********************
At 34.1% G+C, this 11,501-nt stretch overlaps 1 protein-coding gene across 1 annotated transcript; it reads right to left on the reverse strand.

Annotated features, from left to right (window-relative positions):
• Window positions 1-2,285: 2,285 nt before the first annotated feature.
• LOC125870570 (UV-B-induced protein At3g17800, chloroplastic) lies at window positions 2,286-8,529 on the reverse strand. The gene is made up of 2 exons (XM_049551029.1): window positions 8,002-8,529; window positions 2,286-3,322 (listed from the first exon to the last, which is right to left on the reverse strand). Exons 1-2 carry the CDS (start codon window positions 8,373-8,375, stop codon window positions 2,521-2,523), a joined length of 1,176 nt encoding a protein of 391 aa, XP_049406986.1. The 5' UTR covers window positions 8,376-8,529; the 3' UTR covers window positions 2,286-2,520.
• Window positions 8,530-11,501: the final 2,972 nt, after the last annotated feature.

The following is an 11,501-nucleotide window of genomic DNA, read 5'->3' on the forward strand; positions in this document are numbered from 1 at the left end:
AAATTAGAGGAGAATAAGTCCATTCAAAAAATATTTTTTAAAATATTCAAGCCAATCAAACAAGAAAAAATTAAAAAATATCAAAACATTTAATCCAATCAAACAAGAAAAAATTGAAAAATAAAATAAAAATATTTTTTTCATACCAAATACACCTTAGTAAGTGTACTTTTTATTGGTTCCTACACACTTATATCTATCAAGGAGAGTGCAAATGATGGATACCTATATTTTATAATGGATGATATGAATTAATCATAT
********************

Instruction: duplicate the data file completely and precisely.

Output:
At 34.1% G+C, this 11,501-nt stretch overlaps 1 protein-coding gene across 1 annotated transcript; it reads right to left on the reverse strand.

Annotated features, from left to right (window-relative positions):
• Window positions 1-2,285: 2,285 nt before the first annotated feature.
• LOC125870570 (UV-B-induced protein At3g17800, chloroplastic) lies at window positions 2,286-8,529 on the reverse strand. The gene is made up of 2 exons (XM_049551029.1): window positions 8,002-8,529; window positions 2,286-3,322 (listed from the first exon to the last, which is right to left on the reverse strand). Exons 1-2 carry the CDS (start codon window positions 8,373-8,375, stop codon window positions 2,521-2,523), a joined length of 1,176 nt encoding a protein of 391 aa, XP_049406986.1. The 5' UTR covers window positions 8,376-8,529; the 3' UTR covers window positions 2,286-2,520.
• Window positions 8,530-11,501: the final 2,972 nt, after the last annotated feature.

The following is an 11,501-nucleotide window of genomic DNA, read 5'->3' on the forward strand; positions in this document are numbered from 1 at the left end:
AAATTAGAGGAGAATAAGTCCATTCAAAAAATATTTTTTAAAATATTCAAGCCAATCAAACAAGAAAAAATTAAAAAATATCAAAACATTTAATCCAATCAAACAAGAAAAAATTGAAAAATAAAATAAAAATATTTTTTTCATACCAAATACACCTTAGTAAGTGTACTTTTTATTGGTTCCTACACACTTATATCTATCAAGGAGAGTGCAAATGATGGATACCTATATTTTATAATGGATGATATGAATTAATCATAT